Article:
I can’t even imagine how they would react to the inbred retarded descendant of Jesus.

  5. You just have to look at shows like American Horror Story that are on right now to see that there will be no problems getting Preacher’s content made into a series. Sure there’s some parts of some story arcs that aren’t going to play out like the comic, but the Walking Dead television series is nowhere as intense and adult as the comic and it’s still entertaining.

  6. Ralph – American Horror Story doesn’t use words like “fuck,” and about 75 others that are regularly used in “Preacher.” The show also doesn’t engage in outright intentional blasphemy. Sure, basic cable nets like AMC and FX give me no worries in regard to gore and violence. But “Preacher” is about a rag-tag group of people intent in bringing down the Biggest Bad Guy of All – the Christian God half of the country prays to. Along the way we learn that Jesus had been sticking it to Mary Magdalene, and that their children have been kept quiet – forced to inbred for two thousand years, and are now crap-eating retarded morons.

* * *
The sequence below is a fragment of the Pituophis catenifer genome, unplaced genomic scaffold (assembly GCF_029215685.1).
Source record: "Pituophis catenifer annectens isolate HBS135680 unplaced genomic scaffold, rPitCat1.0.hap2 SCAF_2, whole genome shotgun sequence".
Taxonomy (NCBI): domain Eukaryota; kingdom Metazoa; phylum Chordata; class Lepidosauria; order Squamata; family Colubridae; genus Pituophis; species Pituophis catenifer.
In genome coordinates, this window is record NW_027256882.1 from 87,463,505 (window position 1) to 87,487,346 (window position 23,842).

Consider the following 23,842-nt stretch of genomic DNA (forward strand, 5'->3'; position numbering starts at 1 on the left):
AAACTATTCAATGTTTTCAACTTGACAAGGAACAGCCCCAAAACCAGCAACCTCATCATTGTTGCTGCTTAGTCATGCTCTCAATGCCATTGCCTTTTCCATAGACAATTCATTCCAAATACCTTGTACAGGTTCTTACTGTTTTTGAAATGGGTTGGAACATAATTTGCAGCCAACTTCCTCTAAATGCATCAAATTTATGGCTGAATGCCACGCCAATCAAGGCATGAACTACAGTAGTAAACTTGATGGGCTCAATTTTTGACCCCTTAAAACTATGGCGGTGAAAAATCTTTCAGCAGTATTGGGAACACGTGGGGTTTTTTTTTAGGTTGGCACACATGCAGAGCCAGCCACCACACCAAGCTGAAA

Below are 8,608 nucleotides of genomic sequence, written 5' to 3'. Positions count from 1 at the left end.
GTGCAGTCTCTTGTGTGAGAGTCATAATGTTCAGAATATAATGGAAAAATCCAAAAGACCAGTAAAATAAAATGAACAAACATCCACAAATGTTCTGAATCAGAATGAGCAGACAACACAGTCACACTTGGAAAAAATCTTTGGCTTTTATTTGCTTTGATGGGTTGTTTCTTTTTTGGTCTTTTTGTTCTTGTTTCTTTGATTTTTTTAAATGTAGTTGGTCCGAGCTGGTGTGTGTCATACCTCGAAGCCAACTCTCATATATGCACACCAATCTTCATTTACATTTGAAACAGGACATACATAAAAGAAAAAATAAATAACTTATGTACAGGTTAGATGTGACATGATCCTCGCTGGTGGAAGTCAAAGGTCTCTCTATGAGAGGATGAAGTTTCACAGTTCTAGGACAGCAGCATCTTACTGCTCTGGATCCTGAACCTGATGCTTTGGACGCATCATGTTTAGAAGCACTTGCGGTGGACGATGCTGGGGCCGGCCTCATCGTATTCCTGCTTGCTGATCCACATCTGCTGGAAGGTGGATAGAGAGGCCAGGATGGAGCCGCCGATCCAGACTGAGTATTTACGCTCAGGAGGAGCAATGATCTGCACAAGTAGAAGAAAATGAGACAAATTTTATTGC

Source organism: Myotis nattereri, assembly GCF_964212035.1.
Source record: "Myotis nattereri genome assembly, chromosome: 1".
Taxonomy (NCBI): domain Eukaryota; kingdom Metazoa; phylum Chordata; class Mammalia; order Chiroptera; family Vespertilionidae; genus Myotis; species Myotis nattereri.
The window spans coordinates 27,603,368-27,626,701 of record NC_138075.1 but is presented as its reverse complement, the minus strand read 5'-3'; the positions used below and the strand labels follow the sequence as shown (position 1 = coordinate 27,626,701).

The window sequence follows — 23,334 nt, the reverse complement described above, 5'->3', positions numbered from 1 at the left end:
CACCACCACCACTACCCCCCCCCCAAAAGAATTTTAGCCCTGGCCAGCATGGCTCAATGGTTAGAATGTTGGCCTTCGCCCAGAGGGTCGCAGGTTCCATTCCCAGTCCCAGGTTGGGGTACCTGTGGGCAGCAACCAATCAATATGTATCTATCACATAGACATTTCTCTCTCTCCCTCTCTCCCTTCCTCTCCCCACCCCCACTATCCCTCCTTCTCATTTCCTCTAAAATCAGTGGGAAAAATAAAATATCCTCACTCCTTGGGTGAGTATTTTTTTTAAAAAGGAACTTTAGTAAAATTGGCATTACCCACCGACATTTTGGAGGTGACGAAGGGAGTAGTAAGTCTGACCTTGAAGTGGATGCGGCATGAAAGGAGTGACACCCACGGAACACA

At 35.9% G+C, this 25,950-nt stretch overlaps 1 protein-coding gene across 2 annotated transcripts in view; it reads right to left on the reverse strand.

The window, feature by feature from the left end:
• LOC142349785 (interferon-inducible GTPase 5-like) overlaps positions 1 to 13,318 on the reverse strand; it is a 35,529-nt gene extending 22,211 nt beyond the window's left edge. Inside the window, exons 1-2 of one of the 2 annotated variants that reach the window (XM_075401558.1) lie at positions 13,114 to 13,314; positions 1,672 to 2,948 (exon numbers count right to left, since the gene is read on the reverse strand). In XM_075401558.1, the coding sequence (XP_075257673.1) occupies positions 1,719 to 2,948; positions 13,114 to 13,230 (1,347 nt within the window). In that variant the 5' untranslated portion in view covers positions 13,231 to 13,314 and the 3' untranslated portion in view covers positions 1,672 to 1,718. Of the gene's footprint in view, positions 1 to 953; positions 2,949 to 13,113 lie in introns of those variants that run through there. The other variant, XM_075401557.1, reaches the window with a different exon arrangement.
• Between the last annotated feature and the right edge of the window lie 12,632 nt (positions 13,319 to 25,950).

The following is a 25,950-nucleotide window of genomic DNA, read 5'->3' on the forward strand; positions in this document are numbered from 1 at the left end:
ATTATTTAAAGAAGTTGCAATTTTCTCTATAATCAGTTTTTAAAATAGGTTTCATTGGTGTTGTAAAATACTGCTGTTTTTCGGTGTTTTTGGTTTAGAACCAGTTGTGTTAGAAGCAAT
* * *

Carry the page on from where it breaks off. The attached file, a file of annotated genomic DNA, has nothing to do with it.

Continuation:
“Preacher” is essentially “Inglorious Bastards” – except many of the Bastards have supernatural powers, and they are fighting Christianity instead of Nazis. AHS, as extreme as it gets in certain areas, doesn’t even come close in potential controversy.

  7. Yes, they might have to clean “Preacher” up a bit to work on TV. But there’s already another series about God stepping away from his duties that’s been on for years: “Supernatural.” Of course, if “Preacher” premieres and it’s a big hit, that would get the religious right’s attention.

  8. Actually, I thought it was clear at the very end of the tale that the story was about the redemption of Cassidy, and that Jesse had pitched the whole “hunt down the Lord” bit as a vehicle for this (which was the real twist at the end in the final scene with Cassidy). The actual end of the story, with the St of Killers assuming the Throne, seemed incidental to the story of friendship and betrayal and redemption that defined Jesse, Tulip and Cassidy as a group. But that was just how I read it.